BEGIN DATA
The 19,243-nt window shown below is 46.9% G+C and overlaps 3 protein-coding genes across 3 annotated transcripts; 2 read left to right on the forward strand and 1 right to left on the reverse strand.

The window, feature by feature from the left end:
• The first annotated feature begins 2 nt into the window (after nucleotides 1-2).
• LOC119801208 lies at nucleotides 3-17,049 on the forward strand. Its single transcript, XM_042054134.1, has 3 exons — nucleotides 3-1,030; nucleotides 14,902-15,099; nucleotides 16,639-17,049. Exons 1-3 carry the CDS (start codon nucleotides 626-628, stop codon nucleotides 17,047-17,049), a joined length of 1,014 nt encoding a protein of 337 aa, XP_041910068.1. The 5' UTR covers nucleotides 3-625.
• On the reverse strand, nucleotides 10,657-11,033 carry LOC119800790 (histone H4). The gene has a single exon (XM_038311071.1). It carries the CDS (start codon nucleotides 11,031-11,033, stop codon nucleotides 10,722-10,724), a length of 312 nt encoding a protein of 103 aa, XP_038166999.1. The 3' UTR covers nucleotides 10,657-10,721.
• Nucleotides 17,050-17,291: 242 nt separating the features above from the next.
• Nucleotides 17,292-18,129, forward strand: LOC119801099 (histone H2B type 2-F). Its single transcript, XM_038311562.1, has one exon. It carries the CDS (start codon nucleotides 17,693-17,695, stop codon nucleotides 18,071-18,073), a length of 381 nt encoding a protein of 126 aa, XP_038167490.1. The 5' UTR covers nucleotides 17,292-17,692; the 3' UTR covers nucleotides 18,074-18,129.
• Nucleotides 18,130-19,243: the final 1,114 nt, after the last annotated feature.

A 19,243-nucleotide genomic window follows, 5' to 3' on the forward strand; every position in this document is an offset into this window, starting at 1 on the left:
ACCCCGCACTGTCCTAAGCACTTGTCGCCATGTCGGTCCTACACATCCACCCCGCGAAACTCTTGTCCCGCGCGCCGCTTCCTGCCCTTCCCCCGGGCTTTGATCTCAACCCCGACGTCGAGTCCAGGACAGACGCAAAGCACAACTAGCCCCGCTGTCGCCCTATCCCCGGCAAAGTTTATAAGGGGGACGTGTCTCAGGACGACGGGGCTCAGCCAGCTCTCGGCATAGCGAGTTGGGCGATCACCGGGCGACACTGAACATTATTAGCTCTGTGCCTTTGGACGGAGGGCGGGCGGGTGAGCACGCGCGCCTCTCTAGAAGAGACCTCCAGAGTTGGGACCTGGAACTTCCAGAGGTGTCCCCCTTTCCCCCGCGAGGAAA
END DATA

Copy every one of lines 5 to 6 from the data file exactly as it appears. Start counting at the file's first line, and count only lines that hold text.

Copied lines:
• On the reverse strand, nucleotides 10,657-11,033 carry LOC119800790 (histone H4). The gene has a single exon (XM_038311071.1). It carries the CDS (start codon nucleotides 11,031-11,033, stop codon nucleotides 10,722-10,724), a length of 312 nt encoding a protein of 103 aa, XP_038166999.1. The 3' UTR covers nucleotides 10,657-10,721.
• Nucleotides 17,050-17,291: 242 nt separating the features above from the next.